CAPE TOWN – After an insight-filled and enjoyable visit to South Africa – my first to this beautiful country in 15 years – I am leaving with mixed feelings. The country’s ongoing process of economic and political development has left those living here, as well as concerned observers like me, both hopeful and worried about the future.
A quarter-century ago, South Africa embarked on its extraordinary transition away from nearly 50 years of stifling apartheid, by following Nelson Mandela’s principled vision to “forgive but never forget.” When its black majority was finally given a say in governance, it elected an African National Congress (ANC) government that, by refraining from confiscating and nationalizing private property held by the privileged minority, distinguished the country from many others, in Africa and elsewhere, that have emerged from repressive colonial rule.
Instead, the Mandela-led government recognized the country’s diversity as a potential source of long-term unity and wellbeing, and decided to pursue a remarkably inclusive approach. This model has inspired many others outside of South Africa, not least in countries still ruled by authoritarian regimes that use fear tactics to maintain their grip on power. Mandela’s approach showed that orderly and inclusive transitions are possible, and that previously suppressed and imprisoned freedom advocates can transform themselves to form a legitimate and effective government.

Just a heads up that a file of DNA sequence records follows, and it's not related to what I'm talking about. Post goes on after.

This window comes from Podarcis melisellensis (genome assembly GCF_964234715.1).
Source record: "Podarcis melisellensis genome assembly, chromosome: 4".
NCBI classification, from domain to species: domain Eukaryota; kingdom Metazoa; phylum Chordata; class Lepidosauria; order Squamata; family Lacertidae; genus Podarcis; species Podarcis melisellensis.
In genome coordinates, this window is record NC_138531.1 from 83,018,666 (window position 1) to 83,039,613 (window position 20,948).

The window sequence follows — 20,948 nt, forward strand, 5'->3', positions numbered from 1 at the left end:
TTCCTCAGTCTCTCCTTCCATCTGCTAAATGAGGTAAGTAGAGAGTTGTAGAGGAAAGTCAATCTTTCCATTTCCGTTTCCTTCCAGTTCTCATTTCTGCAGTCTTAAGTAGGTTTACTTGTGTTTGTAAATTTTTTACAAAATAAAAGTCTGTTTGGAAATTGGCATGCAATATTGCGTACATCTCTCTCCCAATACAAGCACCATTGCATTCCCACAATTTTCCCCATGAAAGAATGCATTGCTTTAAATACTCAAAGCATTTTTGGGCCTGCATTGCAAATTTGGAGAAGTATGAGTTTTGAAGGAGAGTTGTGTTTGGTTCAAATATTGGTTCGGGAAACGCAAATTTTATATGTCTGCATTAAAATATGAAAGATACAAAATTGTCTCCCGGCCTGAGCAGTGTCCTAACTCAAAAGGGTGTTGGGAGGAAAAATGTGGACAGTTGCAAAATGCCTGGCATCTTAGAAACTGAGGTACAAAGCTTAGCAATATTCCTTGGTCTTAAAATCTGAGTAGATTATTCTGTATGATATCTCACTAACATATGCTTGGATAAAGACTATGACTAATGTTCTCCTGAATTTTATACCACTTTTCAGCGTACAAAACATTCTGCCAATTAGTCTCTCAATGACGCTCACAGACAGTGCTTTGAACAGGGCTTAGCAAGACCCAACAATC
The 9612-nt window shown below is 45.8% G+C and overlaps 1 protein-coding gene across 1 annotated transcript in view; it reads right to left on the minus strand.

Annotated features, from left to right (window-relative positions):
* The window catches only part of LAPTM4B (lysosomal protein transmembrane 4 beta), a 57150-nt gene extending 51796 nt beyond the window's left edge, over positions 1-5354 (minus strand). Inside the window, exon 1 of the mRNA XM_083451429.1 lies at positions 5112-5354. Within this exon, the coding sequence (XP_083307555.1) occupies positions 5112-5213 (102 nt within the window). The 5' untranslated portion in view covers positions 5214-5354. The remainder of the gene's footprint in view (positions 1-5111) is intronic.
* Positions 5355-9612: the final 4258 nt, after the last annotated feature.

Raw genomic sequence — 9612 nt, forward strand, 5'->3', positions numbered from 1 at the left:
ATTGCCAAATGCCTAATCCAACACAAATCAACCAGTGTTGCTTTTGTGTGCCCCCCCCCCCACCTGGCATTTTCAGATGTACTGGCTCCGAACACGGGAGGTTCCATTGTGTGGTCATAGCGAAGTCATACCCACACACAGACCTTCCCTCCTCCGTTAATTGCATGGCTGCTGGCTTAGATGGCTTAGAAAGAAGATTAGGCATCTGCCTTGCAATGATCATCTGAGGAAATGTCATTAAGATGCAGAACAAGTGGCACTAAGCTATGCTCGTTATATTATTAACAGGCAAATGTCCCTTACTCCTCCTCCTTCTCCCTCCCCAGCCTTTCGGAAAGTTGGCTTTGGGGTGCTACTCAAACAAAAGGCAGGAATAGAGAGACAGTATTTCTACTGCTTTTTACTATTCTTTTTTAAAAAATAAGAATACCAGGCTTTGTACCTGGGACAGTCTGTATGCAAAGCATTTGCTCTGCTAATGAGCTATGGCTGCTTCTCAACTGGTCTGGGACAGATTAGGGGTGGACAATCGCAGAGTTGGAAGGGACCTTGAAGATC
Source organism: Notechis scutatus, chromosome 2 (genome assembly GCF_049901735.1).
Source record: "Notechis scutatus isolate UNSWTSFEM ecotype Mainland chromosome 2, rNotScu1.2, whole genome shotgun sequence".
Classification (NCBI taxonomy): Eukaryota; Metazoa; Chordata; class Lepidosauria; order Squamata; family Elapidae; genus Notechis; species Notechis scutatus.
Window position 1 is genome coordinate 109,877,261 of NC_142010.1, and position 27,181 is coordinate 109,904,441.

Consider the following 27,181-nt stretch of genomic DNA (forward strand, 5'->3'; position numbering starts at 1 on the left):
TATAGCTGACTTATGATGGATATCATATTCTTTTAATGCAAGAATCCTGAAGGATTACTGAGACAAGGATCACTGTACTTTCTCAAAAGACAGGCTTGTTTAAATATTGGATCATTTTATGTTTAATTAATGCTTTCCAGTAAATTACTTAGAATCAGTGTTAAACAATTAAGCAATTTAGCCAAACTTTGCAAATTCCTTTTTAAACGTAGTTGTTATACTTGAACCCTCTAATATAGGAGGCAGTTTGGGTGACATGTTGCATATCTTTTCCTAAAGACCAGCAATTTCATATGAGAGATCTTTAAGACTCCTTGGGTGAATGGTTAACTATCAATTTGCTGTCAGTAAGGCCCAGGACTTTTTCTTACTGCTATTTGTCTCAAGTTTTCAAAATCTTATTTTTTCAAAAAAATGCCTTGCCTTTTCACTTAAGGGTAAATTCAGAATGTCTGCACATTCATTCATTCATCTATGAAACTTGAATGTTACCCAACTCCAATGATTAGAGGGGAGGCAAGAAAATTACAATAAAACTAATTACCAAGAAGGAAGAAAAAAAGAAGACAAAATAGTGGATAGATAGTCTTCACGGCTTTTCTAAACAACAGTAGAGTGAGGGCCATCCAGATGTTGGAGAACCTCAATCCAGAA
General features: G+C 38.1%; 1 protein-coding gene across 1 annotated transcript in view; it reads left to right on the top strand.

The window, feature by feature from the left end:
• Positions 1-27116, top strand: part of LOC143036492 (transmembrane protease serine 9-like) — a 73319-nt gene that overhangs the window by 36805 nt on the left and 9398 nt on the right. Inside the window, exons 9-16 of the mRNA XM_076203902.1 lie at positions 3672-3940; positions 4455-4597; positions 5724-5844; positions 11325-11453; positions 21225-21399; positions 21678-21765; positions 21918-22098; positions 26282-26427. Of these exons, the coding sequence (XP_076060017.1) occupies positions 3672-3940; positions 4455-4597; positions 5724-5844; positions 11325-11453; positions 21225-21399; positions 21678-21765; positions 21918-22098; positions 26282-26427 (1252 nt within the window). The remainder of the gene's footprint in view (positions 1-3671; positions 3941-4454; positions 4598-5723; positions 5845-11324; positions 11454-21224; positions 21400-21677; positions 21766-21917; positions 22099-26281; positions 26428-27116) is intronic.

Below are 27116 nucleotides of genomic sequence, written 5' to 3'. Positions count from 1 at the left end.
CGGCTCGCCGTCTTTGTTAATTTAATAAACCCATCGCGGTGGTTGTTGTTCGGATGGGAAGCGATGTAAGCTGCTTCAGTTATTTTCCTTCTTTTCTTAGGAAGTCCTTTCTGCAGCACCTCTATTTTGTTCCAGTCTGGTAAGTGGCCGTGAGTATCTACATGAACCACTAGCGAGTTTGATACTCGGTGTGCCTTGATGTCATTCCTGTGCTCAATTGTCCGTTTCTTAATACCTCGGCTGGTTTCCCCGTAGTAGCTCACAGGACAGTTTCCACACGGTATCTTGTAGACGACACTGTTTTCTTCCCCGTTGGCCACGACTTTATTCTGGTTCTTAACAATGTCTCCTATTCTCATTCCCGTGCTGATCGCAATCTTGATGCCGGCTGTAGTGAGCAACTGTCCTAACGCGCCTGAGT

But the outcomes of South Africa’s transition are far from perfect. Today, growth is insufficiently inclusive and far too slow, with the annual GDP growth barely positive last year. The country’s Gini coefficient is one of the worst in the world, reflecting stark levels of income inequality; its rate of unemployment, at 26.5%, is alarmingly high and hits young people the hardest; and too many people are stuck in disastrous poverty cycles.